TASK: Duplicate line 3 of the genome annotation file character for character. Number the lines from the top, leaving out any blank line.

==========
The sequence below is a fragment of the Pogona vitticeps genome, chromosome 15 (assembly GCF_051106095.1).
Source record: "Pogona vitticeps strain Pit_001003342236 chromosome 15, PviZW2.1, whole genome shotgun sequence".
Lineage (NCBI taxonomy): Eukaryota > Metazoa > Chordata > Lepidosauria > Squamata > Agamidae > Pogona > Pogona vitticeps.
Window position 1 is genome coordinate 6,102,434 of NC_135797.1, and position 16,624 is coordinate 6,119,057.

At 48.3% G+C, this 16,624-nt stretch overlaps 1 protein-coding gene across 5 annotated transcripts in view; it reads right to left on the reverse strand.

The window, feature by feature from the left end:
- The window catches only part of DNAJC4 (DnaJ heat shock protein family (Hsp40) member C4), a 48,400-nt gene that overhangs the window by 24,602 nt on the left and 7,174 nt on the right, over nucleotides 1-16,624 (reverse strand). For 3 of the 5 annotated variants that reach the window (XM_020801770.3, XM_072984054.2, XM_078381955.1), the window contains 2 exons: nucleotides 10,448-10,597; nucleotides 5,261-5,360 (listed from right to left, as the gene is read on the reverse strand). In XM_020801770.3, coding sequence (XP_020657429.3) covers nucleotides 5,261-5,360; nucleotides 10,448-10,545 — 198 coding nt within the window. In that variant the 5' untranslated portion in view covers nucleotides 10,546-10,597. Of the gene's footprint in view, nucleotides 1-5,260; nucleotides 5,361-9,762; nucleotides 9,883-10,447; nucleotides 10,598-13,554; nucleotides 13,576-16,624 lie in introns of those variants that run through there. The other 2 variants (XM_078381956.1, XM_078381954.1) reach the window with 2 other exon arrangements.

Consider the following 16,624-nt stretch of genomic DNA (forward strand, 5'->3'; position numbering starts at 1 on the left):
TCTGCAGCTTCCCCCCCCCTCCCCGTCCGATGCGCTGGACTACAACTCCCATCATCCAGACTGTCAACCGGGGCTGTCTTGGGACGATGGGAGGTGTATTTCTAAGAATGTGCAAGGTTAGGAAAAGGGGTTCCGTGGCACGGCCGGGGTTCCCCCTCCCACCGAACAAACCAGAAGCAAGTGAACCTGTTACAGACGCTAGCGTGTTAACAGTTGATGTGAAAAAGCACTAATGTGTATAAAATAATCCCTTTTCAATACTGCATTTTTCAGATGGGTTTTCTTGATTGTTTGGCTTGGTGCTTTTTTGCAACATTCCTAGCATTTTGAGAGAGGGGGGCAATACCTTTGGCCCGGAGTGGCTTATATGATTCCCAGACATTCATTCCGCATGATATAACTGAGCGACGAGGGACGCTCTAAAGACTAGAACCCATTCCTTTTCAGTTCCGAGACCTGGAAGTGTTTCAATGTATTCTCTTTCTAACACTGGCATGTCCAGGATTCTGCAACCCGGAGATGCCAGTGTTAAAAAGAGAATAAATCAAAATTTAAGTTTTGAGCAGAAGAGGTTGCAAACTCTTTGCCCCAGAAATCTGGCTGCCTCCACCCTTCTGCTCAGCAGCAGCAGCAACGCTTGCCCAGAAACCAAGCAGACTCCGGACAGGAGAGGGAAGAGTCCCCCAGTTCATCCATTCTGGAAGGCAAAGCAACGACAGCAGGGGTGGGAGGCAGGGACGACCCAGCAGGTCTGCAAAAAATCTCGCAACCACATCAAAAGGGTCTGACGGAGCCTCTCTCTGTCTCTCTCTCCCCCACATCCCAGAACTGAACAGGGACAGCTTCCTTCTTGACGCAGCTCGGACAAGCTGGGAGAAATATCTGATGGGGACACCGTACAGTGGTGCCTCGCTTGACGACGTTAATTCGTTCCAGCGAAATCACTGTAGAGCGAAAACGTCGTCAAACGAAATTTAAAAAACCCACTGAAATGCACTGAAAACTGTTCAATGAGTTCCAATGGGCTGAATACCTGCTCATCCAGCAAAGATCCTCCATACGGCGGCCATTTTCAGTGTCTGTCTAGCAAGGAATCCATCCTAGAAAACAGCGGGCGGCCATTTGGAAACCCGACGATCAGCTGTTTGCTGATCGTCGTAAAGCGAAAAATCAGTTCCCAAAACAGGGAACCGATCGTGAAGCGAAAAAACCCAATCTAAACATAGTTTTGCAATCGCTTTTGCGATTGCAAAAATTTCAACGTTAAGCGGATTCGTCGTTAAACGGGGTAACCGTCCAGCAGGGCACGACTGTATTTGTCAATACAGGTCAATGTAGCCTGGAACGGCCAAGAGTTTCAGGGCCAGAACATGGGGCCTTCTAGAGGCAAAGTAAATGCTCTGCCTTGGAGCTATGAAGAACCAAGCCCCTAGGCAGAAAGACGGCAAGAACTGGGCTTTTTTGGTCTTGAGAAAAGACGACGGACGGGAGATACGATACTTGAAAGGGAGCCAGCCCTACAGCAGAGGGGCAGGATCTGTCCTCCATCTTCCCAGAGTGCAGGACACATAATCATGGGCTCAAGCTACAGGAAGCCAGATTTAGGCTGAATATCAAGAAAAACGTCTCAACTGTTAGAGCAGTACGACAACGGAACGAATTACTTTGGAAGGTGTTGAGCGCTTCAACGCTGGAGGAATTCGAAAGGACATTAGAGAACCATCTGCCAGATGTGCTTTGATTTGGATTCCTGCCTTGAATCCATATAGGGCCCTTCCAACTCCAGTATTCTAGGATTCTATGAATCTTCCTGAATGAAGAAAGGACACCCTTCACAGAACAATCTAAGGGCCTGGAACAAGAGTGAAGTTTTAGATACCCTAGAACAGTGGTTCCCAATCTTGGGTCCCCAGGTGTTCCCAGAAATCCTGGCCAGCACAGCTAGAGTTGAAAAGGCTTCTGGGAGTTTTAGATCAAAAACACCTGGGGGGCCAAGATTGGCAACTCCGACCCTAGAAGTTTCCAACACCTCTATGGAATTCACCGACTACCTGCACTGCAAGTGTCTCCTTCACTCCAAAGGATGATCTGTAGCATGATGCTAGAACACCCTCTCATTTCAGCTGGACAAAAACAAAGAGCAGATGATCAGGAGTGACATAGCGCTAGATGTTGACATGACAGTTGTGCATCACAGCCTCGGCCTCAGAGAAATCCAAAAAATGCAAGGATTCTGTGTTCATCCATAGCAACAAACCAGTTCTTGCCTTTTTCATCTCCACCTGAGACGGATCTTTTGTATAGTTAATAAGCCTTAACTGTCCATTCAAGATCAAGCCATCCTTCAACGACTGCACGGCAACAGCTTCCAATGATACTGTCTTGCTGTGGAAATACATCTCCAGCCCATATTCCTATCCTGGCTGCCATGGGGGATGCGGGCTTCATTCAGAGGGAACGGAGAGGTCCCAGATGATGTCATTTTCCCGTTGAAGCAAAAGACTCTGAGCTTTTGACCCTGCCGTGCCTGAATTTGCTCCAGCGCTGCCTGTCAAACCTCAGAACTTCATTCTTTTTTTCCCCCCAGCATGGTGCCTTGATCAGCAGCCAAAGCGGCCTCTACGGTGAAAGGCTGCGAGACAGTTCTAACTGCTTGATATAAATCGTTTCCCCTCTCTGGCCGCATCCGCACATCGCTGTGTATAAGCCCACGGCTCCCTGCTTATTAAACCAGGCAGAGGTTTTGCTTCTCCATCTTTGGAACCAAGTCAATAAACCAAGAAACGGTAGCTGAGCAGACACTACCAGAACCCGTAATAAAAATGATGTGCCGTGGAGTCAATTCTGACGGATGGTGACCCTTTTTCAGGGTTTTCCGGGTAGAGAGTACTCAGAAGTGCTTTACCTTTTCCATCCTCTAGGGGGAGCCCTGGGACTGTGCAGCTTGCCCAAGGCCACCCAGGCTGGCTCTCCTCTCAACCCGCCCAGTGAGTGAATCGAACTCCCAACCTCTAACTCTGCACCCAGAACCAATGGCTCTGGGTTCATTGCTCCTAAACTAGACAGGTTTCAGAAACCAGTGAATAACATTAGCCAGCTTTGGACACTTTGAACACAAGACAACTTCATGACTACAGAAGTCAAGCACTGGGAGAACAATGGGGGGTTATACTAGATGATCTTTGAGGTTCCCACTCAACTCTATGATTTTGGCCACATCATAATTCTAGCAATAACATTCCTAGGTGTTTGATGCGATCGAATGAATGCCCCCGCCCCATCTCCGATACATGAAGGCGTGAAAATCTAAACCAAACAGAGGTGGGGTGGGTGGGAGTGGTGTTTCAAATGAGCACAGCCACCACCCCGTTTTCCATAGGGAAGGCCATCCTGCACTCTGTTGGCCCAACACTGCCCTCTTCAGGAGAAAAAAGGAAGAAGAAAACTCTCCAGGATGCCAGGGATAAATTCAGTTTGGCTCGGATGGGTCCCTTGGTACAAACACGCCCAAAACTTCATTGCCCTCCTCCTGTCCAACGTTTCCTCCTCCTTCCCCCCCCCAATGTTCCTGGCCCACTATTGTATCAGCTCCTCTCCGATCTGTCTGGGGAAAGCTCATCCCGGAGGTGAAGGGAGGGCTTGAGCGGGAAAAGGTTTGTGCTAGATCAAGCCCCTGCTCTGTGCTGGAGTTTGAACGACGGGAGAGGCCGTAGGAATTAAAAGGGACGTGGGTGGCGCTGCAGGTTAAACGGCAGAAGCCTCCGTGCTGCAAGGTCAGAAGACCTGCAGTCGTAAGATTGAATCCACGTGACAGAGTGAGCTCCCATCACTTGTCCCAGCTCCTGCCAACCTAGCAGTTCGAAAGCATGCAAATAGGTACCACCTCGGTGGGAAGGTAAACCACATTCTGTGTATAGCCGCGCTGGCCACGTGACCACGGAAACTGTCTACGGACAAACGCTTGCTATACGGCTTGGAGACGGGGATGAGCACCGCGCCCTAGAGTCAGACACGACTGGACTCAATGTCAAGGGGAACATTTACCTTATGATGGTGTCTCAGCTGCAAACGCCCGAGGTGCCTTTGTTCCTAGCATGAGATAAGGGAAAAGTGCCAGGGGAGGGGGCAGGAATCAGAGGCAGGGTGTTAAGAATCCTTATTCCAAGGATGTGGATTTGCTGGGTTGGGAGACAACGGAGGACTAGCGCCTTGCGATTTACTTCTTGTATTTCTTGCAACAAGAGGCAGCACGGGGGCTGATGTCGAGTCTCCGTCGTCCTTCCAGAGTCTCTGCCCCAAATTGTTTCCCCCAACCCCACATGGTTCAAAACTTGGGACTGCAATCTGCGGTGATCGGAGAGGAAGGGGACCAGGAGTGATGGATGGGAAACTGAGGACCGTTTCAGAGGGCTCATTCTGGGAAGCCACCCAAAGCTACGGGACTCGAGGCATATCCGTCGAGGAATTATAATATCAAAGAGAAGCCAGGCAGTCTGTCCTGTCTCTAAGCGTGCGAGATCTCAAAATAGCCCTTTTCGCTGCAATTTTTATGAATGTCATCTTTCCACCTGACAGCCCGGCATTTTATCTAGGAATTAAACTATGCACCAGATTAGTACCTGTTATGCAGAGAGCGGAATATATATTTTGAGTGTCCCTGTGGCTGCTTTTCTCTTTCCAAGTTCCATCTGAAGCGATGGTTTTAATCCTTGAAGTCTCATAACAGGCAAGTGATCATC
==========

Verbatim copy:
Lineage (NCBI taxonomy): Eukaryota > Metazoa > Chordata > Lepidosauria > Squamata > Agamidae > Pogona > Pogona vitticeps.